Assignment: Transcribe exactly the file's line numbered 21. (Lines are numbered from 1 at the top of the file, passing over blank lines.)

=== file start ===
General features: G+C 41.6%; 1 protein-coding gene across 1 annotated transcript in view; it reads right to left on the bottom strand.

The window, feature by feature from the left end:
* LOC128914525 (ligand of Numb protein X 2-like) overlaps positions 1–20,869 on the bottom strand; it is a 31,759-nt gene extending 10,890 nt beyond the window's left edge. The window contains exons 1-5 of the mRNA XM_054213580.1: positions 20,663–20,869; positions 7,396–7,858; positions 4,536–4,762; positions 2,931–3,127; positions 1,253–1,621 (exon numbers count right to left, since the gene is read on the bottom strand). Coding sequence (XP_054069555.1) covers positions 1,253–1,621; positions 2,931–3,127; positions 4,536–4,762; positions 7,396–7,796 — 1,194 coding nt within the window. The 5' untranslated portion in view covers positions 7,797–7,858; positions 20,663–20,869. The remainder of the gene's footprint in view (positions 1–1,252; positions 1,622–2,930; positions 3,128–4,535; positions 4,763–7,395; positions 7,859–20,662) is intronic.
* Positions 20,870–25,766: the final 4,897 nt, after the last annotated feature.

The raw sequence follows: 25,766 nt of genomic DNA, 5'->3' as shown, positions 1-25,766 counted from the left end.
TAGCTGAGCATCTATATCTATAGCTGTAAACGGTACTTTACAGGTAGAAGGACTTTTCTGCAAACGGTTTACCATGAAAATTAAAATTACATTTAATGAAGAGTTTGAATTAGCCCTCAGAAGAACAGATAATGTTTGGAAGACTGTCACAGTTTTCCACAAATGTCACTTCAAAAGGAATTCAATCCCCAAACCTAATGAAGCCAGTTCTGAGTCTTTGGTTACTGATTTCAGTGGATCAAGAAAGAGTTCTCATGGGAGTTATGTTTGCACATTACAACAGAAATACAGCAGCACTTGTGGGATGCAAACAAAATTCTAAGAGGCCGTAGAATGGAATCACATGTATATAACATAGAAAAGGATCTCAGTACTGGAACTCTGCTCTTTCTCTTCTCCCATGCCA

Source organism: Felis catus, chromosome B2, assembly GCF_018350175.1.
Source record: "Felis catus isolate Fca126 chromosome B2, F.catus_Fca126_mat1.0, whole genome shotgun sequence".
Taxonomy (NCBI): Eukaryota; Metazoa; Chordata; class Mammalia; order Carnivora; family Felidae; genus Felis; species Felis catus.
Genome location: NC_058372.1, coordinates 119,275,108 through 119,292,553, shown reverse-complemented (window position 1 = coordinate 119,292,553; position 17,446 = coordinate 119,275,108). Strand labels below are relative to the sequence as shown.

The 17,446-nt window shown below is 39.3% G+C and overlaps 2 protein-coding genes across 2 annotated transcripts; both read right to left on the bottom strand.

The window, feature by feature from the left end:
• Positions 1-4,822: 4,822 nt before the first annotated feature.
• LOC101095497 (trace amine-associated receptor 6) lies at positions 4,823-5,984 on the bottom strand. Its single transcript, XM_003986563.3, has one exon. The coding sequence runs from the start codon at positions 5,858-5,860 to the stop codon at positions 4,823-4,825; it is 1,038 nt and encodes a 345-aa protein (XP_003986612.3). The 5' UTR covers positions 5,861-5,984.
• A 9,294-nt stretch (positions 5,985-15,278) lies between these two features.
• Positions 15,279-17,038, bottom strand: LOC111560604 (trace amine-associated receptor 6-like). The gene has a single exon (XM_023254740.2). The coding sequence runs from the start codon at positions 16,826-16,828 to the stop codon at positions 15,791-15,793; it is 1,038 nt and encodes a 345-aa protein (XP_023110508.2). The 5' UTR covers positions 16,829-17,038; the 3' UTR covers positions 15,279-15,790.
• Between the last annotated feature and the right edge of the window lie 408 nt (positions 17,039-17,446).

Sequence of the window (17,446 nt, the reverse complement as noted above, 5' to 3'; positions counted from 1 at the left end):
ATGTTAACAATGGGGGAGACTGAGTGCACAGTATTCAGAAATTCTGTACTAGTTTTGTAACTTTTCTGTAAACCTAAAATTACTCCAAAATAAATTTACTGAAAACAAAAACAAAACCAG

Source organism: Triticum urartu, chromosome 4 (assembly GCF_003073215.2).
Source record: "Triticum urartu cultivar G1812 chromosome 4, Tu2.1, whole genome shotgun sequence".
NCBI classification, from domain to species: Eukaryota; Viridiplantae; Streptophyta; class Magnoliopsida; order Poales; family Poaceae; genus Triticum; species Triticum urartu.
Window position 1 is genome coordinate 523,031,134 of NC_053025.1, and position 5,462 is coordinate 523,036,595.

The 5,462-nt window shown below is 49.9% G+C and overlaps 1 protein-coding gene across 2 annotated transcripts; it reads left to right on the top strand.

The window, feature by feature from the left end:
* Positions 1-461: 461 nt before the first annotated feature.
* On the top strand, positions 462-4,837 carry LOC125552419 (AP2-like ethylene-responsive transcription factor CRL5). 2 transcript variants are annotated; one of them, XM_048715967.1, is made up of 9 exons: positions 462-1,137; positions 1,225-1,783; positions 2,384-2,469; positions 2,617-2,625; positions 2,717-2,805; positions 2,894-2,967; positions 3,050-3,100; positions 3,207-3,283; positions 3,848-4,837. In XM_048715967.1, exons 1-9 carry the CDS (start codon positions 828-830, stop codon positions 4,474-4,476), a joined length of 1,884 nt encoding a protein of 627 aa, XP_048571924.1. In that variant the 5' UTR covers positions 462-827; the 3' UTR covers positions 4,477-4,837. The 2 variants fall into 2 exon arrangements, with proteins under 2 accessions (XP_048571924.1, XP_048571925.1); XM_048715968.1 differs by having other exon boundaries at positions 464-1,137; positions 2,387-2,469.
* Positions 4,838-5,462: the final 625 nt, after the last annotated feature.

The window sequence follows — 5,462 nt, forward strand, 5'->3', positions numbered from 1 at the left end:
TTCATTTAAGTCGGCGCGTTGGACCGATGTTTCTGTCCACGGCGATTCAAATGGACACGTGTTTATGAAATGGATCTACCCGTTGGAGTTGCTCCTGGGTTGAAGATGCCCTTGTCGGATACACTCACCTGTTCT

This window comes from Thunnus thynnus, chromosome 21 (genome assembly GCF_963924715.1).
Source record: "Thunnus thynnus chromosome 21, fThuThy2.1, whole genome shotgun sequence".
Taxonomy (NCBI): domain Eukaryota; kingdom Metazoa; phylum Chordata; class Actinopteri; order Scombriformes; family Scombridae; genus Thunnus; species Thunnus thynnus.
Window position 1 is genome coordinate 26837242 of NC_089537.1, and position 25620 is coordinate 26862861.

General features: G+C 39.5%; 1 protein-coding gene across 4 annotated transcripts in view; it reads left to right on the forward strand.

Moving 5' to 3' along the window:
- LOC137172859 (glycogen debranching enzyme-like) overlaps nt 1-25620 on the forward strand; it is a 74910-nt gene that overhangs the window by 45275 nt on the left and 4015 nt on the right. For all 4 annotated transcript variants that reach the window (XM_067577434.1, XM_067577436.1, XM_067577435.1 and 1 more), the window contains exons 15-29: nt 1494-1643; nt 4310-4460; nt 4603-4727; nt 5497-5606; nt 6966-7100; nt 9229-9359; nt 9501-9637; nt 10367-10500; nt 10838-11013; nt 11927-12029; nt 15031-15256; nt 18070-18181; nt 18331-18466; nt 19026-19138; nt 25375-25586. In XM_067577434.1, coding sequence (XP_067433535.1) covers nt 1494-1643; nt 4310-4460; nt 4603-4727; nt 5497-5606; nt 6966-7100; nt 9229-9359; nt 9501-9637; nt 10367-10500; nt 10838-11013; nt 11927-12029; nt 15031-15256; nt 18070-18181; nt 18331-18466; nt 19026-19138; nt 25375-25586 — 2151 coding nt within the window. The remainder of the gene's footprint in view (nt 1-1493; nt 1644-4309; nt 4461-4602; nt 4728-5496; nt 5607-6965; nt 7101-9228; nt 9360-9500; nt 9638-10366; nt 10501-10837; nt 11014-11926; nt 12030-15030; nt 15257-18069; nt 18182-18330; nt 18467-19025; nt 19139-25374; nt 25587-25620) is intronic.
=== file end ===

Source record: "Triticum urartu cultivar G1812 chromosome 4, Tu2.1, whole genome shotgun sequence".